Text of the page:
LSU students pitch business plans for chance at prize money
Four businesses led by LSU students — ranging from a company that uses drones for monitoring systems to one that uses team-building techniques to help people stick with exercise programs — went head-to-head Friday for a share of a $23,500 cash prize.
Hospitality & Senior Care Training Institute, founded by Denise Smith, a doctoral student in human resources and workforce development, was the big winner in the third annual LSU Student Incubator Venture Challenge.
It is a “Shark Tank”-type competition, where the student companies pitched their plans to a panel of local business leaders. Fourteen of the 31 businesses in the LSU Student Incubator submitted business plans for consideration in the competition. Four finalists pitched their businesses in the event at the LSU Union.
Smith’s business, which provides short-term training and workforce development courses for the hospitality, school nutrition and senior care industry, took home a check for $15,000. HSC already has partnerships with the Belle of Baton Rouge casino, the Louisiana Nursing Home Association and some local restaurants.
“We provide short-term, skills-based training,” said Smith, a native of Hammond who moved to Baton Rouge from Georgia in December 2012. “This prize will allow us to offer more classes and hire more instructors.”
E T C H Studio, which makes laser-cut jewelry, won $3,500 and an additional $1,000 prize voted on by attendees. The laser-cut jewelry business was started by Zoe Ganch and Mallory Estopinal, two fourth-year architecture students, as a bridge between fast fashion and designer jewelry. The company got its start when Estopinal made a laser-cut necklace as a birthday gift for Ganch.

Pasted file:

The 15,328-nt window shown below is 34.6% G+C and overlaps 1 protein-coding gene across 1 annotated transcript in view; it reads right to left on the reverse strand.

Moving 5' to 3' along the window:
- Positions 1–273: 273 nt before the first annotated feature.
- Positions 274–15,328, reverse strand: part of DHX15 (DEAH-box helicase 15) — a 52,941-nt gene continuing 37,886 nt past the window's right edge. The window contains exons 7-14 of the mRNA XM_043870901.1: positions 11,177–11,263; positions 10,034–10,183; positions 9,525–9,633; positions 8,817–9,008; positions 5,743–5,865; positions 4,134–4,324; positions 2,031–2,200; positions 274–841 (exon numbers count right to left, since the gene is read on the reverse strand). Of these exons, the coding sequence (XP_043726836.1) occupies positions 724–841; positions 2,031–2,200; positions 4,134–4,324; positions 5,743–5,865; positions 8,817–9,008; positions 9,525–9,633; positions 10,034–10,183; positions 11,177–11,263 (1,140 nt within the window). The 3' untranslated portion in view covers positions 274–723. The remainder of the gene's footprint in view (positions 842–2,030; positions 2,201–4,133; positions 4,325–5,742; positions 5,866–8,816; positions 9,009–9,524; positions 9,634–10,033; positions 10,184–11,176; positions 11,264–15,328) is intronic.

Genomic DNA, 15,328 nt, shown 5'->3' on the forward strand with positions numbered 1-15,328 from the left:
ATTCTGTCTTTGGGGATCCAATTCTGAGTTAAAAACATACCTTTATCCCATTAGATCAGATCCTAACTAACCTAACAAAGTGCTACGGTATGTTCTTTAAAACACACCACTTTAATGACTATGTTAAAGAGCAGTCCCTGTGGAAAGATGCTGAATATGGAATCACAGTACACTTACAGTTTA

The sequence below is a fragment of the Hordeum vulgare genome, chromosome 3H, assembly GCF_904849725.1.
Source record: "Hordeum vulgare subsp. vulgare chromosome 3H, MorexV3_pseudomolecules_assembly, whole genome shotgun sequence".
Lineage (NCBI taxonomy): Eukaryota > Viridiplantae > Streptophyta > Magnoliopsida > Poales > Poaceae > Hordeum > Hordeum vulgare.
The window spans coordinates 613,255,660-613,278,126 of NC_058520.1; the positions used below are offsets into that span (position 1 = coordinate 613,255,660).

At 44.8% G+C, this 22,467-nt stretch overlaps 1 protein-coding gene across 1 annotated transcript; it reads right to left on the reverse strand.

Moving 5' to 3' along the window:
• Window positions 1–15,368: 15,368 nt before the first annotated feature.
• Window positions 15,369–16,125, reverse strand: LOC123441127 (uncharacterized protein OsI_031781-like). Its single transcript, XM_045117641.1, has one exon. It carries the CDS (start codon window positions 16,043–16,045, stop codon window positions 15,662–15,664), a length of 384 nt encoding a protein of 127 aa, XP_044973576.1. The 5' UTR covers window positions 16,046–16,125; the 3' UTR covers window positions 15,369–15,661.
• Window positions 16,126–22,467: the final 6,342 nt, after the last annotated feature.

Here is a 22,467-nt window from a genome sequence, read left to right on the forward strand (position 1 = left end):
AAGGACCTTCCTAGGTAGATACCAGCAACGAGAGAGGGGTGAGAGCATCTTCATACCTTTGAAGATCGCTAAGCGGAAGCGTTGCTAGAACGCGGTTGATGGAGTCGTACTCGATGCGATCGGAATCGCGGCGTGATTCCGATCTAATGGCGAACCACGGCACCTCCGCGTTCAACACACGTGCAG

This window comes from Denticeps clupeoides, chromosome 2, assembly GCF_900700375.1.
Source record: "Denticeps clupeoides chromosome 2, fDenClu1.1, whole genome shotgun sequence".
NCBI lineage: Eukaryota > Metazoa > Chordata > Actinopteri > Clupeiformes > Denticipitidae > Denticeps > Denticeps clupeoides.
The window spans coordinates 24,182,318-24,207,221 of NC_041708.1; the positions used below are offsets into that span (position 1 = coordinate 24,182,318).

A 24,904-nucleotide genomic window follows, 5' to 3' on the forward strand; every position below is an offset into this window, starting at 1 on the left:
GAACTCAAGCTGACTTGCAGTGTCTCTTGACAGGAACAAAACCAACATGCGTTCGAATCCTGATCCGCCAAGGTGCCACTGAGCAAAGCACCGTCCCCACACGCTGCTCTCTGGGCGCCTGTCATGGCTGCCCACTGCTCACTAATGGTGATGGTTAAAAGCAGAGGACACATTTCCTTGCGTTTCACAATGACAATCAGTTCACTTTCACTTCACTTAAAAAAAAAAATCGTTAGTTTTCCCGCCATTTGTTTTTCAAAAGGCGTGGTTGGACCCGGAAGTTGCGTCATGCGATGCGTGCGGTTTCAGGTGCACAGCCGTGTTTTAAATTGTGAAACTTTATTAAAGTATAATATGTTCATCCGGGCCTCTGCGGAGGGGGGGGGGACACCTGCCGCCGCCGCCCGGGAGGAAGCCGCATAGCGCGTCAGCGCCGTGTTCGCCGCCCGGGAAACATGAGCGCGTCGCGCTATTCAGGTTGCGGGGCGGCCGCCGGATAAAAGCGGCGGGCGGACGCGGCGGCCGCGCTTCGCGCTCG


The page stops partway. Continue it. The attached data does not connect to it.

E T C H uses Instagram as a way of selling and promoting Estopinal and Ganch’s designs. “We launched our Instagram page in January with 300 followers, and we have almost 1,800 today,” Ganch said. “We sell 85 percent of what we post on Instagram.”
Foundations Family Fitness took home $3,000. The business, founded by Andrea Roberts, uses team-building techniques to help people stick with exercise programs.
“The average person is intimidated by exercise,” said Roberts, a Baton Rouge resident who recently earned a master’s degree in sports medicine. “We use a community setting to introduce members to each other, so they feel like they know the people they exercise with and don’t feel intimidated.”
Environmental Robotics Institute was awarded $2,000. The business started by Charles Malveaux uses drones and sensors to provide real-time monitoring of environmental and biological systems.
“We’re on the verge of a robotics revolution,” said Malveaux, a Baton Rouge resident who is a doctoral student in engineering. Malveaux is applying for grants from the Gulf of Mexico Foundation to use his drones to monitor oil spills.
K.T. Valsaraj, LSU’s vice chancellor of research and economic development, said the LSU Student Incubator was launched in September 2010. Since then, 23 businesses have graduated from the center and all but one company has remained in the state.
“We’ve already gained international attention,” he said. “This is a showcase for us.”